What do cars and clean air have in common? Nothing much. Unless that car is an electric vehicle like the Tesla Model 3 you see in the photo above. According to the Environmental Protection Agency (EPA), a typical passenger car emits about 4.6 metric tons of carbon dioxide per year--with the assumption of the average gas car on the road having a fuel economy of 22.0 miles per gallon and driving around 11,500 miles annually. This isn't always the case. In fact, this is being extremely optimistic.
The carbon dioxide emissions are even higher for diesel. For a gallon of diesel assuming the same scenario as above, 10,180 grams of carbon dioxide per gallon are emitted into the air. In addition to this, the average passenger car emits at least 404 grams of carbon dioxide per mile.
Unfortunately, there's even more bad news. The EPA says that in addition to carbon dioxide, cars produce methane and nitrous oxide from the tailpipe. And also, hydrofluorocarbon emissions from leaking air conditioners. The EPA downplayed these emissions claiming that they are small in comparison with the carbon dioxide, however Tesla vehicles don't emit any of these emissions.
In Tesla's 2021 Impact Report Tesla shared that it is designing its battery packs to outlast the car it self.
"We estimate that a vehicle gets scrapped after approximately 200,000 miles of usage in the U.S. and roughly 150,000 miles in Europe. Creating a battery that could last for 1,000,000 miles (4,000 charging cycles) would dramatically reduce the emissions per mile driven for high-mileage vehicles such as taxis, delivery vans or trucks.”
In other words, the focus on clean air is literally designed into the battery. Remember, the EPA only gave estimates for how the average American drives their car. Taxis, delivery vans, and trucks are not the averages.
“All vehicles in the world combined travel trillions of miles every year. A relatively small number of vehicles, such as taxis, delivery vans, trucks and buses account for a disproportionate amount of vehicle miles and, as a result, a disproportionate amount of emissions."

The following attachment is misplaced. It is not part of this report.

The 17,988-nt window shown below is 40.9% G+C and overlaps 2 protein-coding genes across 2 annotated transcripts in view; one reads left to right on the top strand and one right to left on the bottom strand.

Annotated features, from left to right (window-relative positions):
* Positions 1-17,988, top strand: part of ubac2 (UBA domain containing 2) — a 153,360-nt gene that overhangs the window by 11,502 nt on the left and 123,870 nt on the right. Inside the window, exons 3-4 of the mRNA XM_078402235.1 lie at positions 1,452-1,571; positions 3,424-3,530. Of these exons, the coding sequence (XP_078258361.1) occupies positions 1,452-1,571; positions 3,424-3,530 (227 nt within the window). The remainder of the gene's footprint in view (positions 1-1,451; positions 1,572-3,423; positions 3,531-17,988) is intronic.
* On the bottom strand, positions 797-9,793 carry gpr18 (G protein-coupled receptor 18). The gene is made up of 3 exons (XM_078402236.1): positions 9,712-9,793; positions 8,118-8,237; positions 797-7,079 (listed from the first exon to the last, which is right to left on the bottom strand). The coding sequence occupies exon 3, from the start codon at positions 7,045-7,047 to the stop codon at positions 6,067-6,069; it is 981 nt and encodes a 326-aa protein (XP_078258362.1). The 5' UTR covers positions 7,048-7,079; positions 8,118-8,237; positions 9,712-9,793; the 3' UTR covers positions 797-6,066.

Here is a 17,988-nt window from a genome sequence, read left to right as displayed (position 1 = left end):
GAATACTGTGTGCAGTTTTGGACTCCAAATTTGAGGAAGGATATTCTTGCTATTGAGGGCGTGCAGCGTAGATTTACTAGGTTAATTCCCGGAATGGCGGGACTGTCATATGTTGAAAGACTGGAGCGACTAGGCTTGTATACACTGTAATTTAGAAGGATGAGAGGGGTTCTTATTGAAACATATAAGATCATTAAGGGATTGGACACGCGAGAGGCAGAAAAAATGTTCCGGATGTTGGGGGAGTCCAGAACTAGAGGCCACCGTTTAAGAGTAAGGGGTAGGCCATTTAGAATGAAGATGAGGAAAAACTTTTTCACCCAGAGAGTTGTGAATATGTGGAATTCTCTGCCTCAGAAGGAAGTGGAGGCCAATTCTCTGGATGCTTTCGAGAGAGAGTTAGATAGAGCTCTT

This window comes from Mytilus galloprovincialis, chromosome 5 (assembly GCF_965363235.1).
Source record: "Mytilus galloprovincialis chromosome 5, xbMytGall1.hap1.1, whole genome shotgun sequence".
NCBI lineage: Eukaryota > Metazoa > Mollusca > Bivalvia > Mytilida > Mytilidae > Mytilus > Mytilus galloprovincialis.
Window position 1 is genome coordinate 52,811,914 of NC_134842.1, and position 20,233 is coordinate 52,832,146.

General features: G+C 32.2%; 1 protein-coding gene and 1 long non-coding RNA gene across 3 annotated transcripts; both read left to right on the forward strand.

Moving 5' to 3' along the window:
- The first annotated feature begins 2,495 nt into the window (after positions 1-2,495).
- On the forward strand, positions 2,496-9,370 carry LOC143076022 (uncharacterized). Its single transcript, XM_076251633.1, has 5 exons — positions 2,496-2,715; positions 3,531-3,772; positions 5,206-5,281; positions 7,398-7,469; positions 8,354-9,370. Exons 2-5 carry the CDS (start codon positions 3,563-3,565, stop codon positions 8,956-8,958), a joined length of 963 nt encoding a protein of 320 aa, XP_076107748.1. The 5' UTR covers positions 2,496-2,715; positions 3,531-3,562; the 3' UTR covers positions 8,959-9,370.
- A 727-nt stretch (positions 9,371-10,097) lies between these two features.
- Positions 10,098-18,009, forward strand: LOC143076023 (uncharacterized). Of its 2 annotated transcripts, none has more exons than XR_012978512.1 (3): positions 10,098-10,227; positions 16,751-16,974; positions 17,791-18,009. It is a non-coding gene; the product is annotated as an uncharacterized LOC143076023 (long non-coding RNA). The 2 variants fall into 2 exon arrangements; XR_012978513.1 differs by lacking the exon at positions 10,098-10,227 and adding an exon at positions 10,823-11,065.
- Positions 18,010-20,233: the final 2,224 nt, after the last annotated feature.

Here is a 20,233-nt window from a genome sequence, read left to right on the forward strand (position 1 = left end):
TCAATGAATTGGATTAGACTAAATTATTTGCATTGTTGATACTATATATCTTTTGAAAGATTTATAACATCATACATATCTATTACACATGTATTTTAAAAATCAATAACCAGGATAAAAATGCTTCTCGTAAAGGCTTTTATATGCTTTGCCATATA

"A single future Tesla vehicle with a million-mile battery could be utilized over five-times more than an average vehicle in the U.S. After being fully optimized, and even once it is scrapped, a battery can still be recycled and its materials used in a brand-new battery.”
Fossil fuel that has been burned is really difficult to decarbonize since carbon capture isn't economically viable today. As in, there's no money to be made by capturing carbon. When you own a gas or diesel car, over the course of that car's life time you will burn at least 30,000 liters which equals to 8,000 gallons of fuel burned. And you'll release at least 70 tons of carbon dioxide equivalent into the atmosphere.
For Tesla owners, they use at least 70 megawatt hours of electricity per car which only releases 30 tons of carbon dioxide depending on the current global grid mix. If a Tesla owner has solar and battery storage, then they are charging their cars with renewable energy. This is how Tesla is for clean air.
Take a deep breath. What’s that smell? Is it the polluted air filled with all that toxic carbon dioxide and green house gases? Or could you be sitting in your Model 3 (or Model Y) and breathing in the air freshened by your Scentwedge air freshener?
Speaking of our products, we have another product that will also help make the world a better place. Our DeskWedge can make your car into a remote office. And when you purchase one, we plant a tree.